|Answered by Mark Hofman, Chief Technology Officer, CyberCX|
Unfortunately, there isn’t a simple answer here. Many users will have a device provided, controlled and managed by their ISP without them having any control over how it is configured. Others may have devices that are no longer supported. There are, however, several approaches we’ve seen over the years to address this issue:
- Extend internal IT support to home devices
We have seen a few customers who have extended their internal IT expertise to BYOD devices, including routers. They would assist when routers break as well as helps users patch these devices as needed. I’ve seen customers even runs vulnerability scans on their staff home devices (with permission) to help manage risk. Whilst initially painful, over time they have found the management effort to be quite minimal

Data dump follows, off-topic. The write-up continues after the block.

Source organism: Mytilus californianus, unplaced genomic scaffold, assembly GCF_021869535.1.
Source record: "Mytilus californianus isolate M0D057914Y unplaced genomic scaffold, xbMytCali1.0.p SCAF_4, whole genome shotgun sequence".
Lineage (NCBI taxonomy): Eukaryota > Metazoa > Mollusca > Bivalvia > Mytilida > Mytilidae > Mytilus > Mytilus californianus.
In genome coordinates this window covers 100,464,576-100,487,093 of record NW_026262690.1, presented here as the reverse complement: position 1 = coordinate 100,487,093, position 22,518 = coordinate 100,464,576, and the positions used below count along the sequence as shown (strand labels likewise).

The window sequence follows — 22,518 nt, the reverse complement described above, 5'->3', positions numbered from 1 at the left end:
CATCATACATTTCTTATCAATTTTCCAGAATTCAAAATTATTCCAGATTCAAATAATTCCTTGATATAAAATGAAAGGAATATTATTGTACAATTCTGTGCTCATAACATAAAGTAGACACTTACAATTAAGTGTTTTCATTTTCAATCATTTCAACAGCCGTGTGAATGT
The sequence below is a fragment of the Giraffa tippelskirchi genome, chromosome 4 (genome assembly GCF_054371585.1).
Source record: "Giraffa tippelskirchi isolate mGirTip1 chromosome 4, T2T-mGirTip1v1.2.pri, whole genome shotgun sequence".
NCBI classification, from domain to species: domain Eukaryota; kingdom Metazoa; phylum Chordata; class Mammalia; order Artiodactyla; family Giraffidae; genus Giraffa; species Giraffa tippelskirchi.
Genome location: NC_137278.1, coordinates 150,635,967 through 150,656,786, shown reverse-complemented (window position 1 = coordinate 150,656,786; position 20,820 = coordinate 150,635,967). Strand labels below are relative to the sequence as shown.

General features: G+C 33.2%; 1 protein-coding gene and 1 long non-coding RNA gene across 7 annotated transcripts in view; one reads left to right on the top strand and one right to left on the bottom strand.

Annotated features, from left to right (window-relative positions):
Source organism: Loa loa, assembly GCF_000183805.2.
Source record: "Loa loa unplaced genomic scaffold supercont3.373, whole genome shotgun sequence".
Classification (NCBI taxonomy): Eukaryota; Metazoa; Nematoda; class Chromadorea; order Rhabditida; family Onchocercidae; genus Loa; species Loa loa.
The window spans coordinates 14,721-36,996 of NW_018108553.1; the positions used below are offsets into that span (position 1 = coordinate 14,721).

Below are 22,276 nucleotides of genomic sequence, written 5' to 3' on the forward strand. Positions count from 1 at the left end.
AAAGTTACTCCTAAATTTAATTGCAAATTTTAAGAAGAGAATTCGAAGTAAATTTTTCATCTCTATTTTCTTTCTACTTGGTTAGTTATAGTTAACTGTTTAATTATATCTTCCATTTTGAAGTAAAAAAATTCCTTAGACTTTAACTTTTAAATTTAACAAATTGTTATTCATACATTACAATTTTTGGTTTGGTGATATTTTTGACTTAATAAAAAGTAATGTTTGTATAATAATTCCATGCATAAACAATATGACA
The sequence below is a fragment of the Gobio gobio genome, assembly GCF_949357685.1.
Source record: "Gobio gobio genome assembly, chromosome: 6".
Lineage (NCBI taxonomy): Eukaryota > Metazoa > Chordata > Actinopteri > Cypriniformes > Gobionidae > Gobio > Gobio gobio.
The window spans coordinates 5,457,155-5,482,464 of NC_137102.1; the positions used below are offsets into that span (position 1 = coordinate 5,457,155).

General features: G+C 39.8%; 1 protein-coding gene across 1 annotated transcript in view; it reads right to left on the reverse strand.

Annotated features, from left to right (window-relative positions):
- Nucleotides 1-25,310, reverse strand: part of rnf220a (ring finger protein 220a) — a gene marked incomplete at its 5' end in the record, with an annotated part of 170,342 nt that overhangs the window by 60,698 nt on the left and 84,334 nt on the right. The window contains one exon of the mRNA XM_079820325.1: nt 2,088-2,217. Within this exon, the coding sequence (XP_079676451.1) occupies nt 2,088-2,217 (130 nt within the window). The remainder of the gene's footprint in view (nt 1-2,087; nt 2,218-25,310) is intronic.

- Provide a device
Another option is to provide a device. Here an organisation provides a managed and monitored wireless router that users plug into their home environment. It provides a secure SSID for employees to connect their devices to. This, unfortunately, can get expensive but may be an option for high-risk users
- Provide Education
Support home users in patching their devices. This is not without its challenges but may work depending on their technical competence and comfort level
- Focus on the endpoint
Ignore the home router and focus on endpoints. Assuming that employees have a supplied device, you can deploy your own AV/EDR product as well as control and manage firewall configurations. Using a combination of VPN connections and managed endpoints will help reduce your risk.
- Use Virtual Desktop Infrastructure
If an organisation already uses Virtual Desktop Infrastructure, then endpoints and home routers are almost a non-issue.
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